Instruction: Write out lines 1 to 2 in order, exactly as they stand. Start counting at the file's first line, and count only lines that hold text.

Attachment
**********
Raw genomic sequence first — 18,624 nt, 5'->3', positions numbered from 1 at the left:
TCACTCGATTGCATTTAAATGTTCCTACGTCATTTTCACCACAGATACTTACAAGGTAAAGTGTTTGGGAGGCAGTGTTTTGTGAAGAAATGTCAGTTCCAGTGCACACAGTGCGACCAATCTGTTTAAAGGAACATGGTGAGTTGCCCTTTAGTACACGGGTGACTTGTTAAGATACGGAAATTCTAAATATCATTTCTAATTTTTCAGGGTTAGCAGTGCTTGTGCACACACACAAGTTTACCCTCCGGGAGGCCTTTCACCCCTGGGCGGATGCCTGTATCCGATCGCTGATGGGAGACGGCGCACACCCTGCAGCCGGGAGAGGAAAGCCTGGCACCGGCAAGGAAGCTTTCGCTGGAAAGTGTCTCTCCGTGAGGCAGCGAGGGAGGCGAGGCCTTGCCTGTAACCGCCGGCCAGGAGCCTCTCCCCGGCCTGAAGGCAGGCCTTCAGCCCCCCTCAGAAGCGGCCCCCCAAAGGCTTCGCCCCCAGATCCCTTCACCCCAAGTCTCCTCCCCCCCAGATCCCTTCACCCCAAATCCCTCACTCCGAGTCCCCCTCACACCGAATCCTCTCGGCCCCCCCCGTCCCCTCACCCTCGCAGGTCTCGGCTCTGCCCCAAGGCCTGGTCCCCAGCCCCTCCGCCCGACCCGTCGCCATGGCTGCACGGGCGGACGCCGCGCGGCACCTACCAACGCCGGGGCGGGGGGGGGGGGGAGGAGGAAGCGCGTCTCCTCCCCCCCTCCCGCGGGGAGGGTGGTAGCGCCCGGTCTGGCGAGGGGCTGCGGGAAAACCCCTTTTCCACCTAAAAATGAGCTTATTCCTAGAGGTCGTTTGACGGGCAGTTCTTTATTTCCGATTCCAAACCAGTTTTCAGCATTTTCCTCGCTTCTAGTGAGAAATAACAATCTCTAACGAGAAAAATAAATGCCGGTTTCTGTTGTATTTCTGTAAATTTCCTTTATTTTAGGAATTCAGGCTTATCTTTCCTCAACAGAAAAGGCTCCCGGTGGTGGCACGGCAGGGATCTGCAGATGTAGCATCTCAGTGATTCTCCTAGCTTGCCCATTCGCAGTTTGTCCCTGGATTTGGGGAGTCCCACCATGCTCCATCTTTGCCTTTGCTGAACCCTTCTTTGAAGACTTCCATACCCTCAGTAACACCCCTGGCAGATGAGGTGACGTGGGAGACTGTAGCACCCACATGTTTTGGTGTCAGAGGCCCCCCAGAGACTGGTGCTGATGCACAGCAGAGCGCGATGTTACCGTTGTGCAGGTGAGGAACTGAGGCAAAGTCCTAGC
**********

Raw genomic sequence first — 18,624 nt, 5'->3', positions numbered from 1 at the left:
TCACTCGATTGCATTTAAATGTTCCTACGTCATTTTCACCACAGATACTTACAAGGTAAAGTGTTTGGGAGGCAGTGTTTTGTGAAGAAATGTCAGTTCCAGTGCACACAGTGCGACCAATCTGTTTAAAGGAACATGGTGAGTTGCCCTTTAGTACACGGGTGACTTGTTAAGATACGGAAATTCTAAATATCATTTCTAATTTTTCAGGGTTAGCAGTGCTTGTGCACACACACAAGTTTACCCTCCGGGAGGCCTTTCACCCCTGGGCGGATGCCTGTATCCGATCGCTGATGGGAGACGGCGCACACCCTGCAGCCGGGAGAGGAAAGCCTGGCACCGGCAAGGAAGCTTTCGCTGGAAAGTGTCTCTCCGTGAGGCAGCGAGGGAGGCGAGGCCTTGCCTGTAACCGCCGGCCAGGAGCCTCTCCCCGGCCTGAAGGCAGGCCTTCAGCCCCCCTCAGAAGCGGCCCCCCAAAGGCTTCGCCCCCAGATCCCTTCACCCCAAGTCTCCTCCCCCCCAGATCCCTTCACCCCAAATCCCTCACTCCGAGTCCCCCTCACACCGAATCCTCTCGGCCCCCCCCGTCCCCTCACCCTCGCAGGTCTCGGCTCTGCCCCAAGGCCTGGTCCCCAGCCCCTCCGCCCGACCCGTCGCCATGGCTGCACGGGCGGACGCCGCGCGGCACCTACCAACGCCGGGGCGGGGGGGGGGGGGAGGAGGAAGCGCGTCTCCTCCCCCCCTCCCGCGGGGAGGGTGGTAGCGCCCGGTCTGGCGAGGGGCTGCGGGAAAACCCCTTTTCCACCTAAAAATGAGCTTATTCCTAGAGGTCGTTTGACGGGCAGTTCTTTATTTCCGATTCCAAACCAGTTTTCAGCATTTTCCTCGCTTCTAGTGAGAAATAACAATCTCTAACGAGAAAAATAAATGCCGGTTTCTGTTGTATTTCTGTAAATTTCCTTTATTTTAGGAATTCAGGCTTATCTTTCCTCAACAGAAAAGGCTCCCGGTGGTGGCACGGCAGGGATCTGCAGATGTAGCATCTCAGTGATTCTCCTAGCTTGCCCATTCGCAGTTTGTCCCTGGATTTGGGGAGTCCCACCATGCTCCATCTTTGCCTTTGCTGAACCCTTCTTTGAAGACTTCCATACCCTCAGTAACACCCCTGGCAGATGAGGTGACGTGGGAGACTGTAGCACCCACATGTTTTGGTGTCAGAGGCCCCCCAGAGACTGGTGCTGATGCACAGCAGAGCGCGATGTTACCGTTGTGCAGGTGAGGAACTGAGGCAAAGTCCTAGC